Room: ePoster Forums
Purpose: The total dose distribution of the proton pencil beam scanning (PBS) is constructed by individually delivered Bragg peaks and its uniformity depends directly on the accuracy of the delivery (i.e., the beam energy and the spot location). This study suggests a novel approach that allows us to directly confirm in the layer-by-layer energy delivered for patient-specific QA. The acrylic-disk radiation sensor (ADRS) of 20-layers was constructed and its dosimetric properties were performed to evaluate the suitability of the new QA system. We compared the measured range using the multilayer ADRS to those calculated by the treatment planning system (TPS) for each scan layer.
Methods: The measurements were obtained from a clinical proton pencil beams. The multilayer ADRS is a series of transmitter disk with 150 mm diameter surrounded by thin optical fiber. This disk is an ultraviolet-transparent methyl methacrylate polymer and shows water equivalency. It is now improved the efficiency of the measurement by arranging the ADRS of 20-layers and fabricating black plastic cases that allow for flexibility in placement of the solid slabs phantom, including in the extra room. It is also designed with a 1 mm thick disk to obtain the high spatial resolution. We investigated the feasibility of the multilayer ADRS to verify the layer-by-layer energy along the scan path for patients treated with PBS in three different sites (prostate, head & neck, and lung).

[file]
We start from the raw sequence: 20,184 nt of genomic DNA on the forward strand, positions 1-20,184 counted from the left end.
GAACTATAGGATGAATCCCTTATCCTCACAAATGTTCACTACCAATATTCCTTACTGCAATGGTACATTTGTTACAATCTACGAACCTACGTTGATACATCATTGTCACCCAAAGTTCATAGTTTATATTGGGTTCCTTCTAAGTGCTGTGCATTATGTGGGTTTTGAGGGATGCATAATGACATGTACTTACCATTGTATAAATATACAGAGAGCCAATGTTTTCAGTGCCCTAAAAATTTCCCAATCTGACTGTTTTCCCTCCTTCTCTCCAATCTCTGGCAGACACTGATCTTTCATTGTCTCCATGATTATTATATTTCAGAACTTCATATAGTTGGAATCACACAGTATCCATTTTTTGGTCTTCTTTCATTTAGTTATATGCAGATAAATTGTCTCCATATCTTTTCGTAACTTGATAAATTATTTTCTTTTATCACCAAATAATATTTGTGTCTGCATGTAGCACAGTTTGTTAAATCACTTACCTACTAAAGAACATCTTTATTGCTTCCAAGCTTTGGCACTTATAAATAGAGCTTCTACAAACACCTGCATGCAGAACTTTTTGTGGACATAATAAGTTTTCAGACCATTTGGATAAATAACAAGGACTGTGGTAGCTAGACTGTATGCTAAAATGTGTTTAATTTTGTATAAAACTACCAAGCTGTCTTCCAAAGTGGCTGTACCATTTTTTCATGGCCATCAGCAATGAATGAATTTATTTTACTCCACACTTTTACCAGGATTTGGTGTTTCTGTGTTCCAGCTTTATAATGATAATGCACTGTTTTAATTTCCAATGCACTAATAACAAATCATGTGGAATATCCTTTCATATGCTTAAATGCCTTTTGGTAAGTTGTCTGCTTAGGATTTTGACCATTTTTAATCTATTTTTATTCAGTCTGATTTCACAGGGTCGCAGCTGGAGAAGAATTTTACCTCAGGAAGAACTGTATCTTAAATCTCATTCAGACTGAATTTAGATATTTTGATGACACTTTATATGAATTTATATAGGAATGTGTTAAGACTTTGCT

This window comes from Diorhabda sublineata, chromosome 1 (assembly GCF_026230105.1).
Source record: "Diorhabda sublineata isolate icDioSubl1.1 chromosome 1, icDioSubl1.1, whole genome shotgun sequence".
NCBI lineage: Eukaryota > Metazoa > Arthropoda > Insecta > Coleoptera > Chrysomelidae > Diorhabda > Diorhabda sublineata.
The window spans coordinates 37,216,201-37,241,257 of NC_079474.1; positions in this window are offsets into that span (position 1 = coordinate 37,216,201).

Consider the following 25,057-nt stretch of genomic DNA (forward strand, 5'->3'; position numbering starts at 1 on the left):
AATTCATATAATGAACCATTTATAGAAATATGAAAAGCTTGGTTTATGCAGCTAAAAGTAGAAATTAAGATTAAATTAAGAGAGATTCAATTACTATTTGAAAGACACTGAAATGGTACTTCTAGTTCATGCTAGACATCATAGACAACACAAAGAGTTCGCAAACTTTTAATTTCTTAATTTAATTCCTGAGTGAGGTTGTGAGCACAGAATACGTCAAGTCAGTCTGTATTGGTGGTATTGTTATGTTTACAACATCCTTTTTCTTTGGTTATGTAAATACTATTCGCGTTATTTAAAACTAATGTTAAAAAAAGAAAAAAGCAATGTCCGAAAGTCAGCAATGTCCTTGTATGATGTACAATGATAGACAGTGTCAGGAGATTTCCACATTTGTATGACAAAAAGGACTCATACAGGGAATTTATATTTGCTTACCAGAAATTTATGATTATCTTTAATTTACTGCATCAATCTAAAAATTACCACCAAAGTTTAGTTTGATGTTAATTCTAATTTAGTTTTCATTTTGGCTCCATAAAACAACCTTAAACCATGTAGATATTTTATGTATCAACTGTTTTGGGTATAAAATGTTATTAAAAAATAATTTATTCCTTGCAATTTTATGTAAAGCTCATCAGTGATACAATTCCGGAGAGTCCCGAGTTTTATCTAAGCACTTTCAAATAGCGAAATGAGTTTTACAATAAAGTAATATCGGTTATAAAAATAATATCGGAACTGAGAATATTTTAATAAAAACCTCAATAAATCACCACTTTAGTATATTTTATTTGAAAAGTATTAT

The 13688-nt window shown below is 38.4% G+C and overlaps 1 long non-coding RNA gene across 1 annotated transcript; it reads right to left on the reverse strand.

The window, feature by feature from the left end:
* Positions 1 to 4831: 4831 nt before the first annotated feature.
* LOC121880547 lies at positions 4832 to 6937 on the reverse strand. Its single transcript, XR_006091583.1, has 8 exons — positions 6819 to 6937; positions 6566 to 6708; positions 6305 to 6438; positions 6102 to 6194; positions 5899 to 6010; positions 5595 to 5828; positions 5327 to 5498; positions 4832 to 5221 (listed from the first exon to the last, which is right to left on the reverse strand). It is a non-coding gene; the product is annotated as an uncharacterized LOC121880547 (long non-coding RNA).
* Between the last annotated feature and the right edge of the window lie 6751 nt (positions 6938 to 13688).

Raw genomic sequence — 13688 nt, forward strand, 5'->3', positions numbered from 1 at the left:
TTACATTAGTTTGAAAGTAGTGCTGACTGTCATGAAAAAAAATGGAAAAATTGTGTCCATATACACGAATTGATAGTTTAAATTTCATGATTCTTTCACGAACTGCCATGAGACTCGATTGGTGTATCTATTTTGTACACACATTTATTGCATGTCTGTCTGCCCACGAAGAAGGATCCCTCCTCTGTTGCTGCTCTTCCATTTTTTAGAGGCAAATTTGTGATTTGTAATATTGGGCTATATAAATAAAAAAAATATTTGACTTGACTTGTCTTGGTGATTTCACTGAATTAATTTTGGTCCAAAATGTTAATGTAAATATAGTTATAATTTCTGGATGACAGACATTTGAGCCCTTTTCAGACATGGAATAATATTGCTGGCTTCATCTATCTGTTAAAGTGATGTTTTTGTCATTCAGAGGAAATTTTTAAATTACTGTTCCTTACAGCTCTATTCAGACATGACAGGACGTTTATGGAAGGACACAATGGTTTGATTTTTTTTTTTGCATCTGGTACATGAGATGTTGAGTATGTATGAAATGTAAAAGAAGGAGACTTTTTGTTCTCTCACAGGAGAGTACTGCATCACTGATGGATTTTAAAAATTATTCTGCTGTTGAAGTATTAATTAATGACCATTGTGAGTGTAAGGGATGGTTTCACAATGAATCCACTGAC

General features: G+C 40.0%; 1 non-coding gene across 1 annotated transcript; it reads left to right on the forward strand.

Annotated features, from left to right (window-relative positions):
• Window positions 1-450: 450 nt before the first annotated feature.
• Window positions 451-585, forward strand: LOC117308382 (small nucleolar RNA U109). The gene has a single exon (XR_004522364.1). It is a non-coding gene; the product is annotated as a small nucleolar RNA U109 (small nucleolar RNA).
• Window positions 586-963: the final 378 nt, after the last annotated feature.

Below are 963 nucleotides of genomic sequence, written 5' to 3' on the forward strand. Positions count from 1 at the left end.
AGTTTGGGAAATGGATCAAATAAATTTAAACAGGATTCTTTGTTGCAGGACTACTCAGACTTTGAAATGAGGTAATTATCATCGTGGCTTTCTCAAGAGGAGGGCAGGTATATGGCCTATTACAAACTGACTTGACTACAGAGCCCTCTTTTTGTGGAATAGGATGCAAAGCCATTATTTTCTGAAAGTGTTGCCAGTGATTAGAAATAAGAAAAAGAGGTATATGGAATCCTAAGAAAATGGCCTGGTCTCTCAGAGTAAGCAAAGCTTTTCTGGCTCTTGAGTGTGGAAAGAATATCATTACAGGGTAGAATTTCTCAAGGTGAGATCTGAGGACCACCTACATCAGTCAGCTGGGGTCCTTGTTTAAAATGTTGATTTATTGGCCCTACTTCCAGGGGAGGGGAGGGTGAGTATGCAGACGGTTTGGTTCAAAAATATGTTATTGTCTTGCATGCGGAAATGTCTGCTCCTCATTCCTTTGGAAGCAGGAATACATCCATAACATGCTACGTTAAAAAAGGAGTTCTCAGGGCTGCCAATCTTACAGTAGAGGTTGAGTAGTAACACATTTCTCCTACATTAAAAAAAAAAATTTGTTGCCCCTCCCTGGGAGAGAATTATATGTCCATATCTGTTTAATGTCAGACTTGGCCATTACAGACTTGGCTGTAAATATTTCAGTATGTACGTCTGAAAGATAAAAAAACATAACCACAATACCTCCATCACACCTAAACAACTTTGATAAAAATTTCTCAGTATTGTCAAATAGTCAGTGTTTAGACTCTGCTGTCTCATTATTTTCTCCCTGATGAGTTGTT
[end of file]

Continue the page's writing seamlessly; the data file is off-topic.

Results: To evaluate the patient-specific energy, the calculated range by TPS and results measured by multilayer ADRS showed significant differences in the energy of each layer depending on the treatment site. Therefore, the patient-specific energy calculated by the TPS must be compared and verified by the measured value prior to treatment.
Conclusion: In this study, we believe that the multilayer ADRS has considerable potential to verify the energy for PBS.